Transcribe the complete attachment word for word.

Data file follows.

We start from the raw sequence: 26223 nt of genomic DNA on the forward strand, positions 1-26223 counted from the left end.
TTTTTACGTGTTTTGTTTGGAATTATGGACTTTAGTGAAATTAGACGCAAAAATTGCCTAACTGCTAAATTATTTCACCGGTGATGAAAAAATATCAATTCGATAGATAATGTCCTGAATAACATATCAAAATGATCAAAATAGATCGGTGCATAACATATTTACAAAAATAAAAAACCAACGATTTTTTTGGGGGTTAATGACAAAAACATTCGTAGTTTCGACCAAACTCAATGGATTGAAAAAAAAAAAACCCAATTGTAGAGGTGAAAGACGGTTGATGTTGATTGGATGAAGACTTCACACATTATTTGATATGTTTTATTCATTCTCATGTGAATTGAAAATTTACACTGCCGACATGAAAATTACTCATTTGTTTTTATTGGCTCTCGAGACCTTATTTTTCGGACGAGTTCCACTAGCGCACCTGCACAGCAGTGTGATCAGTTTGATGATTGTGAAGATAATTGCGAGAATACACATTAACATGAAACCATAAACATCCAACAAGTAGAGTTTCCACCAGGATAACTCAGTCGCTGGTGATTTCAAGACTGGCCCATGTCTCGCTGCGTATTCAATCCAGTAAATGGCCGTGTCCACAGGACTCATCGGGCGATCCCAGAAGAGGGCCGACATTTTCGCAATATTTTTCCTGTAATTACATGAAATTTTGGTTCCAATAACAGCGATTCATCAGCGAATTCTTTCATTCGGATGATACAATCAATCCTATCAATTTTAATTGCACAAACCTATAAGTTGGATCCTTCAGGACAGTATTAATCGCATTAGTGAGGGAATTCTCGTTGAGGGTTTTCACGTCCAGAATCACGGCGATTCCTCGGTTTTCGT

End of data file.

We start from the raw sequence: 26223 nt of genomic DNA on the forward strand, positions 1-26223 counted from the left end.
TTTTTACGTGTTTTGTTTGGAATTATGGACTTTAGTGAAATTAGACGCAAAAATTGCCTAACTGCTAAATTATTTCACCGGTGATGAAAAAATATCAATTCGATAGATAATGTCCTGAATAACATATCAAAATGATCAAAATAGATCGGTGCATAACATATTTACAAAAATAAAAAACCAACGATTTTTTTGGGGGTTAATGACAAAAACATTCGTAGTTTCGACCAAACTCAATGGATTGAAAAAAAAAAAACCCAATTGTAGAGGTGAAAGACGGTTGATGTTGATTGGATGAAGACTTCACACATTATTTGATATGTTTTATTCATTCTCATGTGAATTGAAAATTTACACTGCCGACATGAAAATTACTCATTTGTTTTTATTGGCTCTCGAGACCTTATTTTTCGGACGAGTTCCACTAGCGCACCTGCACAGCAGTGTGATCAGTTTGATGATTGTGAAGATAATTGCGAGAATACACATTAACATGAAACCATAAACATCCAACAAGTAGAGTTTCCACCAGGATAACTCAGTCGCTGGTGATTTCAAGACTGGCCCATGTCTCGCTGCGTATTCAATCCAGTAAATGGCCGTGTCCACAGGACTCATCGGGCGATCCCAGAAGAGGGCCGACATTTTCGCAATATTTTTCCTGTAATTACATGAAATTTTGGTTCCAATAACAGCGATTCATCAGCGAATTCTTTCATTCGGATGATACAATCAATCCTATCAATTTTAATTGCACAAACCTATAAGTTGGATCCTTCAGGACAGTATTAATCGCATTAGTGAGGGAATTCTCGTTGAGGGTTTTCACGTCCAGAATCACGGCGATTCCTCGGTTTTCGT